12:30 2:50 4:50 7:00* 9:45
Through Thursday, January 28
The 7:00 show is sold out. A standby line will form at 6:30 p.m.
Directed by Joel & Ethan Coen
Starring Frances McDormand, William H. Macy, and Steve Buscemi
(1996) “I guess that was your accomplice in the wood chipper” matter-of-factly notes Frances McDormand’s pregnant police chief Marge Gunderson (Oscar, Best Actress) after spotting a couple of feet protruding. It’s all spiraled out of control for William H. Macy’s guiltily stuttering car salesman Jerry Lundegaard (even the character names are dead on); embezzlement, stonewalling by father-in-law Wade Gustafson (erstwhile musical comedy star Harve Presnell: The Unsinkable Molly Brown, etc.), until even a kidnaping by taciturn Peter Stormare and motor-mouthed Steve Buscemi looks good, until… Blackly humorous and genuinely exciting, filmed on location in the dead of a prairie winter, and heard through a blizzard of way over the top Upper Midwest accents, so unrelenting as to be a kind of background music of its own. 4K DCP restoration.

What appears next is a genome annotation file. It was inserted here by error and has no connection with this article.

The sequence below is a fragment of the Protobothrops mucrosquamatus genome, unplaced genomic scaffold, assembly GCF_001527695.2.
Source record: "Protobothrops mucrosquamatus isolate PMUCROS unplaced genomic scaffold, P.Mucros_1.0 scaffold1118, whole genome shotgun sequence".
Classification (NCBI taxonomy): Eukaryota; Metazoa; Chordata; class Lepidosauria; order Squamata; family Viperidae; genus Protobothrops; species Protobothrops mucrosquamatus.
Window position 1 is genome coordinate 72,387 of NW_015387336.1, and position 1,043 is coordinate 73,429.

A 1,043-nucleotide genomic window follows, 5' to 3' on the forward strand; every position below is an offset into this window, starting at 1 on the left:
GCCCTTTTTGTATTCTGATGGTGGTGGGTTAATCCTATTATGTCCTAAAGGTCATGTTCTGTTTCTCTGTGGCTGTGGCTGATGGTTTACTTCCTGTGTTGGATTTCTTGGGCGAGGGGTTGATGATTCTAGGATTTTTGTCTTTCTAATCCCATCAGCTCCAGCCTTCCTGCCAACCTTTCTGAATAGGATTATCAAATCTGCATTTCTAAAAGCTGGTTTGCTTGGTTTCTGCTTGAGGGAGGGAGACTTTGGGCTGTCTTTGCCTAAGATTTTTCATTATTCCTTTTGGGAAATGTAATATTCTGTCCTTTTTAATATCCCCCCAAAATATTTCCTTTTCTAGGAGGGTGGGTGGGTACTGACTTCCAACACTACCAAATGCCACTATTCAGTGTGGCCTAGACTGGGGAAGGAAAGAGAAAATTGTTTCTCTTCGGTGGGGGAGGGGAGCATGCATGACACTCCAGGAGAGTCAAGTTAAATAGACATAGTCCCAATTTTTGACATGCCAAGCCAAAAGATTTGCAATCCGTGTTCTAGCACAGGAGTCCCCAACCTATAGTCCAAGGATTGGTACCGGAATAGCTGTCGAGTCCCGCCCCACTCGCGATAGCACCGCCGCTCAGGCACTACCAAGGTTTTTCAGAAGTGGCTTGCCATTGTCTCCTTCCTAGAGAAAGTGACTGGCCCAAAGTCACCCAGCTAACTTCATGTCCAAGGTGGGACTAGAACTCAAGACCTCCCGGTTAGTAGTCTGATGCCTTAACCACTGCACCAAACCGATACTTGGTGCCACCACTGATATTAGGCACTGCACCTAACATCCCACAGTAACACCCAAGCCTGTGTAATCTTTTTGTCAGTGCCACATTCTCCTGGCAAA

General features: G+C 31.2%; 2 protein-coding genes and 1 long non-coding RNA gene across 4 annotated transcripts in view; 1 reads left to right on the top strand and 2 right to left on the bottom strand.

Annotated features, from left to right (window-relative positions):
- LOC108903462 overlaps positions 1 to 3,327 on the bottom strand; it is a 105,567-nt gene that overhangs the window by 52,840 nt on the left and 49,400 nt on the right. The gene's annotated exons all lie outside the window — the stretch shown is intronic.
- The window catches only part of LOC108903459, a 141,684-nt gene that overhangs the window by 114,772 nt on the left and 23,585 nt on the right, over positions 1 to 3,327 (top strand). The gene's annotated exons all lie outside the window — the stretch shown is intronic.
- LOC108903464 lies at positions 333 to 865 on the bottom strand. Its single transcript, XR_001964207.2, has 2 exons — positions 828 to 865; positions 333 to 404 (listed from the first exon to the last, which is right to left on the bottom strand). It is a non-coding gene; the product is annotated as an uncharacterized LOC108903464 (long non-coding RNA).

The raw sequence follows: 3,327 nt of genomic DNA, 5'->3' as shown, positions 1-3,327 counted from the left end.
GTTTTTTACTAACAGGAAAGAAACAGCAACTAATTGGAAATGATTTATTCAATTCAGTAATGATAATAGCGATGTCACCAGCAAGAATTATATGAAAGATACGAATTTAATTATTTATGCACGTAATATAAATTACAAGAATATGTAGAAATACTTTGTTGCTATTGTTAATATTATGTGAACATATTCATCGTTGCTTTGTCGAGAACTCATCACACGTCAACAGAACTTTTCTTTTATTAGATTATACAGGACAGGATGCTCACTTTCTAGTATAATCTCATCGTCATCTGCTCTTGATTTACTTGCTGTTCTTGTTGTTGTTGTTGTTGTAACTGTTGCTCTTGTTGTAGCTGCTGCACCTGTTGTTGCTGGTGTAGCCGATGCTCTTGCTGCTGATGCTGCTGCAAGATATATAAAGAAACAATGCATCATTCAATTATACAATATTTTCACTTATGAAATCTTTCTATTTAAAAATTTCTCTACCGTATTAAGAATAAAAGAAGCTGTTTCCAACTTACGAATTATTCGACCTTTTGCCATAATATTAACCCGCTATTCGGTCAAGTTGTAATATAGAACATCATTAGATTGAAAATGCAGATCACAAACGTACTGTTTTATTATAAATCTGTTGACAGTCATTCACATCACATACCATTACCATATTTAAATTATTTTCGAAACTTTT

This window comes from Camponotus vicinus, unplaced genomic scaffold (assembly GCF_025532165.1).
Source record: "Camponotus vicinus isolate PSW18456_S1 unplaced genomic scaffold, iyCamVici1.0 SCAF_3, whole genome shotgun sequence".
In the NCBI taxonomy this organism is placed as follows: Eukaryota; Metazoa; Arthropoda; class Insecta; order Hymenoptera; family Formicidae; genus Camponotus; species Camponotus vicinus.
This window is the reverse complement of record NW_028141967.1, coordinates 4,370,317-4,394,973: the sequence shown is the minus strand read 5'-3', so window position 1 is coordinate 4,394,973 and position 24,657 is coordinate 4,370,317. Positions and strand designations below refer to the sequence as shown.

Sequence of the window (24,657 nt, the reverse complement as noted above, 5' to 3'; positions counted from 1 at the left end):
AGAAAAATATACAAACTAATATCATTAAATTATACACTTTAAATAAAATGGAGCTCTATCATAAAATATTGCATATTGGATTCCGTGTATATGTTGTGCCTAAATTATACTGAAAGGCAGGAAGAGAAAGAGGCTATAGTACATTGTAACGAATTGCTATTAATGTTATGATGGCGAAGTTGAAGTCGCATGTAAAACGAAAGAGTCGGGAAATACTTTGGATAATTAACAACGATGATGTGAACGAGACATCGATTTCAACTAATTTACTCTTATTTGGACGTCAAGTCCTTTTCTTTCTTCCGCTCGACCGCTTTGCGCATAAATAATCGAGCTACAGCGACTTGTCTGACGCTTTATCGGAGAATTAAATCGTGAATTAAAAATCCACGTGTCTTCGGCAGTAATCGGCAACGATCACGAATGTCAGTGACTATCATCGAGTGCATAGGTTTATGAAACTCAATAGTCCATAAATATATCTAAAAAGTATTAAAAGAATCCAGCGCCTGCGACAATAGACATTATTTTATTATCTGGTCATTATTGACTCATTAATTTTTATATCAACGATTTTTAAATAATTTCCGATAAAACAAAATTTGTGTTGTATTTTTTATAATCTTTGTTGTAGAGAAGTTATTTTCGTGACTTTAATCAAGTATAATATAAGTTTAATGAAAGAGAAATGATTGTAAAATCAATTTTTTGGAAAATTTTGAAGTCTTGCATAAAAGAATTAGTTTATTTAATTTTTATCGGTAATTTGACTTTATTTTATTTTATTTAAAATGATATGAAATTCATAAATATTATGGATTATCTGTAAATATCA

A PARK CIRCUS RELEASE
“ONE OF THE BEST FILMS I’VE EVER SEEN! STEADILY MOUNTING DELIGHT! The filmmakers have taken enormous risks, gotten away with them and made a movie that is completely original, and as familiar as an old shoe - or a rubber-soled hunting boot from Land's End, more likely… The Coen brothers have elevated reality into a human comedy - into the kind of movie that makes us hug ourselves with the way it pulls off one improbable scene after another. Films like Fargo are why I love the movies.”
– Roger Ebert
“Displays the customary Coen virtues, at the same time providing a robust emotional core unaffected by the taint of mere technical virtuosity… However banal the lives and aspirations of the leading figures, there's nothing condescending about the humor. Marge and her husband are genuinely good, ordinary people caught up in extraordinary events of, to them, unfathomable evil. Suspense, satire, mystery, horror, comedy and keen (if faintly surreal) social observation combine to prove yet again that (bar very few) the Coens remain effortlessly ahead of the American field.”
– Geoff Andrew, Time Out (London)
“Given the Coens' taste for hoaxes, their claim that some version of the story actually happened may or may not be specious, but ultimately it doesn't matter. What mainly registers is the quiet desperation and simple pleasures of ordinary midwestern lives, the fatuous ways that people cover up their emotional and intellectual gaps, and the alternating pointlessness and cuteness of human existence.”
– Jonathan Rosenbaum